Reverse mortgages, which pay older homeowners regular sums against the equity in their houses, are supposed to shield borrowers from economic upheaval.
But they have become tangled in the real-estate collapse.
AARP, the seniors' organization, filed suit last month against the Department of Housing and Urban Development, which regulates reverse mortgages. The suit asserts that policy changes by the department are pushing older homeowners into foreclosure.
The case was filed in U.S. District Court for the District of Columbia on behalf of the surviving spouses of three homeowners who had taken out reverse mortgages.
All three are facing eviction, the suit says.
The lawsuit centers on a HUD policy shift in late 2008 that said surviving spouses who are not named on the mortgage must pay the full loan balance to keep the house, even if it is worth less.
It says HUD is ignoring its own provisions against displacing a surviving spouse.
Borrowers with traditional mortgages often are liable for the difference between the value of their house after foreclosure and the amount of their original loan.
Reverse mortgages were intended to prevent the borrower from losing more than the house itself, even if the value of the property shrinks.
Nearly a quarter of all homes with mortgages in the U.S. are worth less than the loan. These so-called underwater properties are difficult to sell and impossible to refinance.
A spokesman with HUD said the agency does not comment on pending litigation.
More than half a million people have received reverse mortgages since Congress authorized the program a quarter-century ago.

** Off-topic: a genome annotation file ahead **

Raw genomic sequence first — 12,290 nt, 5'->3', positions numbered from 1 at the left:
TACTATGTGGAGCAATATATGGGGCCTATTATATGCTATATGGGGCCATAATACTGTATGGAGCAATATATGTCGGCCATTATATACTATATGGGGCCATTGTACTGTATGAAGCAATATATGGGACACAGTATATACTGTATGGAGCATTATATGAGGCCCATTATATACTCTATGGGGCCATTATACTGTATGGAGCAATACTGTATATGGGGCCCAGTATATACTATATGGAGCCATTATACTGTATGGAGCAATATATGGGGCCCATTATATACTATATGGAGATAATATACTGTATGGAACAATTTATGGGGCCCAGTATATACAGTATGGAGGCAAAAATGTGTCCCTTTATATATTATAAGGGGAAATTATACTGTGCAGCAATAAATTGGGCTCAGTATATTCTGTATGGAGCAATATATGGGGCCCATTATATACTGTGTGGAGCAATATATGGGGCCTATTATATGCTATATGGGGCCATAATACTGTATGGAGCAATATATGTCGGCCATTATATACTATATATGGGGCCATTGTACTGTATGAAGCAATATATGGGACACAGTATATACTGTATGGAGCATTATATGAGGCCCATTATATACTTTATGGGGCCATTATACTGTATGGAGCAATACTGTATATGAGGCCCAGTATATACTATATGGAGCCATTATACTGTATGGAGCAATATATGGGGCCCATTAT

Participants must be at least 62 and have substantial equity in their houses. They receive either a lump sum or monthly payments from lenders. After a participant's death, the house is sold and the mortgage is paid off.
Robert Bennett, 69, who retired as a cook at the United States Naval Academy, is a plaintiff in the suit. Three years ago, he and his wife, Ophelia, replaced the traditional mortgage on their house in Annapolis with a reverse mortgage so they could make ends meet.
Lenders sometimes encourage only the elder member of a couple to put his or her name on the mortgage because that increases the payout. Mr. Bennett said he did not realize that his new mortgage had taken his name off the title of the house, which the couple had owned since 1981.
Mrs. Bennett, who was a decade senior to her husband, died shortly after the new mortgage went into effect. The payments stopped and the mortgage became due.
The lender began foreclosure proceedings and scheduled a sale of the property.
The Bennetts paid $20,000 in fees to take out the mortgage but received only $1,800 in cash. Meanwhile, fees and interest continue to accumulate. The balance of the loan is now about $300,000, and the value of the property has fallen to about $200,000.
The suit says that if HUD had not changed the rules, Mr. Bennett would have been allowed to live in the house until his death.
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